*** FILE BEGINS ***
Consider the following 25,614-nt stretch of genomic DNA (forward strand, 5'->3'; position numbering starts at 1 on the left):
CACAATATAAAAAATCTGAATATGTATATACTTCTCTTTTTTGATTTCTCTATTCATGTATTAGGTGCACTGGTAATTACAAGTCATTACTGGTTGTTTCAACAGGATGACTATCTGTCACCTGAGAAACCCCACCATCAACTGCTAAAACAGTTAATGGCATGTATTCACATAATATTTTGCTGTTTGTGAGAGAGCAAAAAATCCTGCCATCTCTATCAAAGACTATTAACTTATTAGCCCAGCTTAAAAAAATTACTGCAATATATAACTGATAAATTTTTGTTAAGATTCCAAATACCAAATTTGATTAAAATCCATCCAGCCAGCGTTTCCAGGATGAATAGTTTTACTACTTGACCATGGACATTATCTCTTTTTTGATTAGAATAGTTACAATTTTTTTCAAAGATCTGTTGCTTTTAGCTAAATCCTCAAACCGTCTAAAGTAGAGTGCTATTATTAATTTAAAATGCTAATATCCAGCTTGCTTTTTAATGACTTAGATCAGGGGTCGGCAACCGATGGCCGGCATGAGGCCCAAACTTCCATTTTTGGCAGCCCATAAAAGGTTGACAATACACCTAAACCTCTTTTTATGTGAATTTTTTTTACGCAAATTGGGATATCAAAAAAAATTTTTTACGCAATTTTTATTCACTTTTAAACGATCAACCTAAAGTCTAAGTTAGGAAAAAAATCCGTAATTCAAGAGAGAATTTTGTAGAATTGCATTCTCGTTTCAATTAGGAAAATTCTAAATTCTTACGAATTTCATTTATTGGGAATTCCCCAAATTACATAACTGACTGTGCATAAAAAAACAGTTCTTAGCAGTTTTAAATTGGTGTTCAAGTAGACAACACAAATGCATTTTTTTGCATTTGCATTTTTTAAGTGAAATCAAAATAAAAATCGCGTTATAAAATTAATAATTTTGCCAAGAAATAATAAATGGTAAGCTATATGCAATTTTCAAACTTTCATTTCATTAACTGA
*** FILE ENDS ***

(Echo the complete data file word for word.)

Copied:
Consider the following 25,614-nt stretch of genomic DNA (forward strand, 5'->3'; position numbering starts at 1 on the left):
CACAATATAAAAAATCTGAATATGTATATACTTCTCTTTTTTGATTTCTCTATTCATGTATTAGGTGCACTGGTAATTACAAGTCATTACTGGTTGTTTCAACAGGATGACTATCTGTCACCTGAGAAACCCCACCATCAACTGCTAAAACAGTTAATGGCATGTATTCACATAATATTTTGCTGTTTGTGAGAGAGCAAAAAATCCTGCCATCTCTATCAAAGACTATTAACTTATTAGCCCAGCTTAAAAAAATTACTGCAATATATAACTGATAAATTTTTGTTAAGATTCCAAATACCAAATTTGATTAAAATCCATCCAGCCAGCGTTTCCAGGATGAATAGTTTTACTACTTGACCATGGACATTATCTCTTTTTTGATTAGAATAGTTACAATTTTTTTCAAAGATCTGTTGCTTTTAGCTAAATCCTCAAACCGTCTAAAGTAGAGTGCTATTATTAATTTAAAATGCTAATATCCAGCTTGCTTTTTAATGACTTAGATCAGGGGTCGGCAACCGATGGCCGGCATGAGGCCCAAACTTCCATTTTTGGCAGCCCATAAAAGGTTGACAATACACCTAAACCTCTTTTTATGTGAATTTTTTTTACGCAAATTGGGATATCAAAAAAAATTTTTTACGCAATTTTTATTCACTTTTAAACGATCAACCTAAAGTCTAAGTTAGGAAAAAAATCCGTAATTCAAGAGAGAATTTTGTAGAATTGCATTCTCGTTTCAATTAGGAAAATTCTAAATTCTTACGAATTTCATTTATTGGGAATTCCCCAAATTACATAACTGACTGTGCATAAAAAAACAGTTCTTAGCAGTTTTAAATTGGTGTTCAAGTAGACAACACAAATGCATTTTTTTGCATTTGCATTTTTTAAGTGAAATCAAAATAAAAATCGCGTTATAAAATTAATAATTTTGCCAAGAAATAATAAATGGTAAGCTATATGCAATTTTCAAACTTTCATTTCATTAACTGA